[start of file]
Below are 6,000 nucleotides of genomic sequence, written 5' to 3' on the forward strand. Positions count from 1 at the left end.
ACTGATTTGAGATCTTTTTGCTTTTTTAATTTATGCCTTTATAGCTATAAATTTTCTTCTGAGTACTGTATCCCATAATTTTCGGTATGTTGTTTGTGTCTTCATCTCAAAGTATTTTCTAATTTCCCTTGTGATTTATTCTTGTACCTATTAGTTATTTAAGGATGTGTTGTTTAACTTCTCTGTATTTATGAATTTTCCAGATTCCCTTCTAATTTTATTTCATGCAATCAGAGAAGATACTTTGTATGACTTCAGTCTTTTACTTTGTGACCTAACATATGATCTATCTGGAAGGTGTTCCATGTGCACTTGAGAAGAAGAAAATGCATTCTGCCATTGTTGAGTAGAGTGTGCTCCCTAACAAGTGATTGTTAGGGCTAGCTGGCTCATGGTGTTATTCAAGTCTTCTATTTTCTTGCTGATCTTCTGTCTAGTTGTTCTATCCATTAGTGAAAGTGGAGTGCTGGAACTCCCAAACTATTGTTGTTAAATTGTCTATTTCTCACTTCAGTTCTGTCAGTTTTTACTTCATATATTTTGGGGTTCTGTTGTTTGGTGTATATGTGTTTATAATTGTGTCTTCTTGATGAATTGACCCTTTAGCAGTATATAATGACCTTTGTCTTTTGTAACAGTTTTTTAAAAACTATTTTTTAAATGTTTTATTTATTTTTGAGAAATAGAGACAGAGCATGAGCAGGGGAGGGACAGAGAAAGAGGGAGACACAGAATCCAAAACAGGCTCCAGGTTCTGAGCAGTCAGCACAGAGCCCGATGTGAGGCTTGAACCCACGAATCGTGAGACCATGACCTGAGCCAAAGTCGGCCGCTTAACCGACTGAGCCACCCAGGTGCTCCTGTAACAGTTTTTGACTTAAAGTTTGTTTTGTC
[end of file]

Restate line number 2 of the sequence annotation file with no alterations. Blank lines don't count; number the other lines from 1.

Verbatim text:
ACTGATTTGAGATCTTTTTGCTTTTTTAATTTATGCCTTTATAGCTATAAATTTTCTTCTGAGTACTGTATCCCATAATTTTCGGTATGTTGTTTGTGTCTTCATCTCAAAGTATTTTCTAATTTCCCTTGTGATTTATTCTTGTACCTATTAGTTATTTAAGGATGTGTTGTTTAACTTCTCTGTATTTATGAATTTTCCAGATTCCCTTCTAATTTTATTTCATGCAATCAGAGAAGATACTTTGTATGACTTCAGTCTTTTACTTTGTGACCTAACATATGATCTATCTGGAAGGTGTTCCATGTGCACTTGAGAAGAAGAAAATGCATTCTGCCATTGTTGAGTAGAGTGTGCTCCCTAACAAGTGATTGTTAGGGCTAGCTGGCTCATGGTGTTATTCAAGTCTTCTATTTTCTTGCTGATCTTCTGTCTAGTTGTTCTATCCATTAGTGAAAGTGGAGTGCTGGAACTCCCAAACTATTGTTGTTAAATTGTCTATTTCTCACTTCAGTTCTGTCAGTTTTTACTTCATATATTTTGGGGTTCTGTTGTTTGGTGTATATGTGTTTATAATTGTGTCTTCTTGATGAATTGACCCTTTAGCAGTATATAATGACCTTTGTCTTTTGTAACAGTTTTTTAAAAACTATTTTTTAAATGTTTTATTTATTTTTGAGAAATAGAGACAGAGCATGAGCAGGGGAGGGACAGAGAAAGAGGGAGACACAGAATCCAAAACAGGCTCCAGGTTCTGAGCAGTCAGCACAGAGCCCGATGTGAGGCTTGAACCCACGAATCGTGAGACCATGACCTGAGCCAAAGTCGGCCGCTTAACCGACTGAGCCACCCAGGTGCTCCTGTAACAGTTTTTGACTTAAAGTTTGTTTTGTC